I have invited Labour MP Jess Phillips to talk at the University on June 1st. She is a witty and engaging speaker who is not afraid of addressing controversial issues. All students and colleagues who have an interest in contemporary politics, equal rights, and in this MP’s campaign against online intimidation, will find this a fascinating event.

You can reserve a free place at reading.ac.uk/events, or go to the event’s web-page: http://www.reading.ac.uk/15/about/newsandevents/Events/Event718558.aspx




The Edith Morley Building, University of Reading

This is a free event. Jess Phillips’ book Everywoman will be available to buy at a discounted price after the event when there will also be a book signing.

Register online at: reading.ac.uk/events

For further information, please email: m.k.davies@reading.ac.uk

Jess Phillips is Labour MP for Birmingham Yardley

This event is supported by the Endowment Fund and is introduced by Sir David Bell

Convenor: Dr Madeleine Davies, Department of English Literature

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RUSU Teaching Excellence Award: Dr Madeleine Davies

Dr Madeleine Davies writes:


I’d like to say a big ‘thank you’ to everyone who nominated me for the ‘RUSU Teaching Excellence Award’. I have won the Award for Arts, Humanities and Social Sciences and I couldn’t be more thrilled.

I will be given the Award at the ‘RUSU Partnership in Teaching and Learning Showcase’ on Wednesday 19th April, 1-3pm (3Sixty). I do hope that some of you will be able to come along because I wouldn’t have won the Award without you.

It is difficult to express how much the nominations for the RUSU awards mean to us as individual colleagues. It makes all the difference to know that the work we do is appreciated and, when our students take the time to make this known, their generosity and goodwill is extremely touching.

Thank you again, everyone: I feel as though I’ve won an Oscar!

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Neil Cocks has a new publication: Higher Education Discourse and Deconstruction: Challenging the Case for Transparency and Objecthood.

Neil Cocks has published a new monograph with Palgrave,  Higher Education Discourse and Deconstruction: Challenging the Case for Transparency and Objecthood.

Neil writes:

My new monograph is concerned with neo-liberalism and Higher Education. We all have at least some idea that universities are undergoing significant change, and that this is to do with an increase in managerialism. The university is subject to market forces, and these manifest themselves in an audit culture, one that produces change through subtle means: ‘steering from a distance’, as the educational theorist Stephen Ball has it. The problem is often understood in terms of an assault on truth. Neo-liberalism requires old certainties to be dissolved, and post-modernity is taken to be its discourse of choice. As such, it is understandable that there are those that turn to objecthood with positive relief. Self evidence, transparency, materiality: with these we might stem the flood! My monograph counsels against this move. Following the groundbreaking work of Bill Readings, I argue that the new-managerial university is resistant to the discursive, not the apparently self-evident.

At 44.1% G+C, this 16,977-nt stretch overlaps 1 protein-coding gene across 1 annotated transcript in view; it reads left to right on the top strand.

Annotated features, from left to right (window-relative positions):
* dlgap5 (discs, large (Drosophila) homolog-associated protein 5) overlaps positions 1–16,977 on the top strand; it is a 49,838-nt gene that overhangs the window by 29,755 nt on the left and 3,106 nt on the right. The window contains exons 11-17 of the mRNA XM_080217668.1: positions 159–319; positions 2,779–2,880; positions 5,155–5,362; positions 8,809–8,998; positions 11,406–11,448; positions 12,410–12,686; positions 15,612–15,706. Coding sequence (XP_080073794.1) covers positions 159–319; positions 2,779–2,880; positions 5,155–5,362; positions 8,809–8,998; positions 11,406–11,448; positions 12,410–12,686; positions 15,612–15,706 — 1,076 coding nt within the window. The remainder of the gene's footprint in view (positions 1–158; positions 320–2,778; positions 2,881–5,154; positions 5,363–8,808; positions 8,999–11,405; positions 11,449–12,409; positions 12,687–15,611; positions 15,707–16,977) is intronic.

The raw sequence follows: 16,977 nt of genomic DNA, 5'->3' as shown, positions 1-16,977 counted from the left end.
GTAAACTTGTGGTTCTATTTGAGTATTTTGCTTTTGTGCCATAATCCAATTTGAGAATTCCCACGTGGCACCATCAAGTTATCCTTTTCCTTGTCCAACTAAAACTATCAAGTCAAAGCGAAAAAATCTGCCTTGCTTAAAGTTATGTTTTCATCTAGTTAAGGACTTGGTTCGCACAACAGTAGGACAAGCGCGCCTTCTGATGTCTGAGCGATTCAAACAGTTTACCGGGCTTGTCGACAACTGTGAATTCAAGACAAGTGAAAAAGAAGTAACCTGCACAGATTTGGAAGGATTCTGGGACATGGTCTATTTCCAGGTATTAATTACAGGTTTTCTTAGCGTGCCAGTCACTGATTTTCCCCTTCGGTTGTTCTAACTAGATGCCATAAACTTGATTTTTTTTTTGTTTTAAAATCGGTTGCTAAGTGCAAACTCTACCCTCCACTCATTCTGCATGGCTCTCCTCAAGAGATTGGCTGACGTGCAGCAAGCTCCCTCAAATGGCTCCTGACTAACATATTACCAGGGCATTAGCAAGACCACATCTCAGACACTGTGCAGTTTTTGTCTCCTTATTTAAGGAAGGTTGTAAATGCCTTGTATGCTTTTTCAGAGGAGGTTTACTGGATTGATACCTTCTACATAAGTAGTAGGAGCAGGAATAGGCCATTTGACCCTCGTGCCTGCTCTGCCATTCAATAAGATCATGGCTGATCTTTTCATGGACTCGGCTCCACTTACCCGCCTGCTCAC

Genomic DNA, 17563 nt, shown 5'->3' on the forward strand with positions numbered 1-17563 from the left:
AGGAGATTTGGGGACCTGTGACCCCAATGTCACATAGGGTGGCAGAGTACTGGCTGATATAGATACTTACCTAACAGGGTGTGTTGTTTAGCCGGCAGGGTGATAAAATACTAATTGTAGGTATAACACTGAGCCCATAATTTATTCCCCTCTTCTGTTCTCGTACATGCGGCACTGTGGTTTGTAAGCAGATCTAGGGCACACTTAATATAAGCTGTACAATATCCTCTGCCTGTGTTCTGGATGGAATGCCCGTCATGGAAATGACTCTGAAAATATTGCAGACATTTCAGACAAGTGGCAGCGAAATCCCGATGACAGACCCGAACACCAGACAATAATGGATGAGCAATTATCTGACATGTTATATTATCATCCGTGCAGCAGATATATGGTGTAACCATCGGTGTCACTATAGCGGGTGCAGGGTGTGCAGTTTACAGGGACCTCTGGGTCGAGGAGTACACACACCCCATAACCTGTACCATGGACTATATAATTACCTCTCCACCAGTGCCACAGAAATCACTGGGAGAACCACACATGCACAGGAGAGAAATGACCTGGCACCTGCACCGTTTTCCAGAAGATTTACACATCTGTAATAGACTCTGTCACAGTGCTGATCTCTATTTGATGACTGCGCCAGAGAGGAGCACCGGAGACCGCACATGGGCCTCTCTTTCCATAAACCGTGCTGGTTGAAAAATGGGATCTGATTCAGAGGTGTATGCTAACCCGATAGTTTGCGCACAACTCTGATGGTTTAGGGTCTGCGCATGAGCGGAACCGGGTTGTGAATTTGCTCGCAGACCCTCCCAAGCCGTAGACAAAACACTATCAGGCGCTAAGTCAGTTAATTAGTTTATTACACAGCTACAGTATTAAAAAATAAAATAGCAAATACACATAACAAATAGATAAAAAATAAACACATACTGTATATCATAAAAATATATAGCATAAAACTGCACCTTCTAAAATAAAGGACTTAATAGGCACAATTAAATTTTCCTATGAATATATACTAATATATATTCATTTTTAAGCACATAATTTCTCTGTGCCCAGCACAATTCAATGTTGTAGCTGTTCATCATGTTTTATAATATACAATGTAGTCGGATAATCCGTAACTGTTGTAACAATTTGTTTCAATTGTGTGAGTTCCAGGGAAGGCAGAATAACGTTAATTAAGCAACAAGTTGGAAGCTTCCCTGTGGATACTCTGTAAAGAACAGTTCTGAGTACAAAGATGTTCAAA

Palgrave describe the book as:

‘[…] a critique of neoliberalism within UK Higher Education, taking its cue from approaches more usually associated with literary studies. It offers a sustained and detailed close reading of three works that might be understood to fall outside the established body of educational theory. The unconventional methodology and focus promote irreducible difference and complexity, and in this stage a resistance to reductive discourses of managerialism. Questioning the materialism to which all sides of the contemporary pedagogical debate increasingly appeal, the book sets out a challenge to investments in ‘excellence’, ‘transparency’ and objecthood. It will be of interest to students and researchers in the fields of education, sociology, and literary theory.’

And here is a review from Jan de Vos, author of Psychologisation in Times of Globalisation (2012) and The Metamorphoses of the Brain – Neurologisation and Its Discontents (2016):

‘Have you not always had the suspicion that audit culture and managerialism in higher education have to do with “the sexual, the invisible, the excessive, the linguistic”?, then this fascinating book is for you! Critically engaging with Diane Purkiss’s essay on sexual harassment, Ecclestone and Hayes’s rejection of the discourse on bullying and Nigel Thrift’s Non-Representational Theory, Neil Cocks convincingly shows that these critical voices veer dangerously close to what they attack and are perfectly aligned with neo-liberal managerialism. Cocks’s compelling argument is that when the aim of those critics is to free theory from the tyranny of subjectivity, we are in for a new tyranny: that of the self-evident. This book’s sustained plea to still engage with both irredeemable textuality and the excessiveness of subjectivity should be mandatory reading for scholars and their managers.’
Dr Jan de Vos